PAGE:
Should brands discontinue print catalogs?
The gloves are off
If you're like me and feel your blood boil when you open your mailbox to stacks of unrequested catalogs — which most often go straight into the recycling bin — you may agree with why I think print catalogs are antiquated and should be eliminated.
For one thing, turnaround is faster in the digital world. Products can be produced and delivered in days rather than weeks and for marketers, results can be measured almost instantaneously through online analytics and tracking tools that measure open rates, click-throughs and other data.
Digital avenues are also cheaper, and at the same time can increase the likelihood of a purchase. Looking strictly at return on investment (ROI), the ROI for electronic catalogs sent through email is significantly better than for printed pieces mailed the old-fashioned way. Factor out the costs for printing and postage and factor in an opt-in list with recipients indicating an interest in what you offer and the ROI gets even better.
Not only are results more accurately measured in the digital world, but in terms of comparing sales results, digital marketing has been shown to also deliver better returns. A typical direct marketing piece that is "snail-mailed" will deliver a response ranging from 1% to 4%. Statistics on opt-in lists for email returns are significantly higher by comparison. Not only are your recipients interested in receiving the piece and therefore more likely to respond with a purchase, but according to the Direct Marketing Association, "email marketing has an average ROI of $43.52 for every dollar spent and [that] is only expected to rise."
Eliminating printed catalogs is also a better choice for the environment. In the digital world, trees and forests aren't cut down, and the chemicals necessary in the process of manufacturing paper aren't used. With consumers showing support for companies concerned with sustainability, going digital makes good marketing sense all around.
I do not object to the use of small quantities of printed brochures and catalogs with a specific and purposeful distribution. However, mass mailings of catalogs that deliver limited results need to be buried along with other dinosaurs of the past.
Anyone working in marketing or publishing within the past decade has heard the drumbeat of their industry's march to digital. However, the growth of digital marketing does not necessarily correlate to a decline in print advertising. Print advertising remains relevant, and using print channels and direct mail as part of an integrated marketing mix, especially in the case of retailers, makes a lot of business sense.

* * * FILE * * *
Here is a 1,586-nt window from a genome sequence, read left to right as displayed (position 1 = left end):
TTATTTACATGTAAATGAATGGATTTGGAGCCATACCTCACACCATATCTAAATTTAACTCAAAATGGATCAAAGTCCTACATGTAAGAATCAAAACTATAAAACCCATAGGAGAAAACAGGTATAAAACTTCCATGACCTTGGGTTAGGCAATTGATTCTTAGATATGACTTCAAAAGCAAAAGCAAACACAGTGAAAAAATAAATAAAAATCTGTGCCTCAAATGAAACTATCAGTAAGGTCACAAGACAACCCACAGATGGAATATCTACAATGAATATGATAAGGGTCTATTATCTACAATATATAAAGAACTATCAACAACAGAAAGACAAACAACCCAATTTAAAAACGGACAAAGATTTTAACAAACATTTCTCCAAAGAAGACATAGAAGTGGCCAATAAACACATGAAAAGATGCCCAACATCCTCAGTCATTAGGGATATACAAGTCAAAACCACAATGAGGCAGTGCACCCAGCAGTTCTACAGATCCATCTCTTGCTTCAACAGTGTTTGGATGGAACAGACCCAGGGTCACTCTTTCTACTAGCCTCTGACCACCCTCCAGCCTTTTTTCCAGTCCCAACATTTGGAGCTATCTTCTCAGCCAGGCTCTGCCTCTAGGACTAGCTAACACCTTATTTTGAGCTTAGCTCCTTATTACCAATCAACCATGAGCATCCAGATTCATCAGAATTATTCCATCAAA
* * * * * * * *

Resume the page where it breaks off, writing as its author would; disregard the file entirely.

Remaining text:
While there are higher overhead costs in sending out print catalogs and direct mail fliers, research shows that print channels are highly engaging when targeted to the appropriate consumer segment. Engagement with ads is higher in magazines than on TV or the Web, according to the marketing research firm Market Research Insight.
Magazine readers are focused and not multitasking while they're reading. This is supported by the 2010 "Experian Simmons Multi-Media Engagement Study," which showed that magazines are the leading medium for ad receptivity, trustworthiness and inspiration among consumers. Additionally, because of magazines' vertical nature, readers get exactly the content they're interested in and ads that are truly relevant.
Print is also the only medium that can activate more than one of the five senses at a time through scented perfume ads, multiple paper textures and embedded sound devices. Retail catalogs are often added to the stack of magazines people tend to place beside an easy chair for their leisure-time reading.
I'm not saying marketers should use print exclusively; we all know it's an increasingly digital world. My point is that any online marketing effort, especially in the retail space, is made more effective by having an ancillary print component.
Print is a strong driver of online behavior, too. Have you noticed that in the past several years, almost all print ads have begun to feature a URL or digital code? A lot of the new Internet-based mobile technologies, such as quick response codes, have forced media planners (and consumers) to give print a closer, more appraising look. Short code activation from print ads can help big-brand retailers build solid customer databases.
Integration between print and digital is essential. If you're a retailer, it shouldn't be an either/or proposition.
Direct Marketing News Decision
There is no question that digital has changed the marketing landscape, and the channel offers much in the way of measurable metrics. However, different consumers prefer to receive messages in different ways, including some who would prefer the sensory aspects that come with perusing a catalog offline.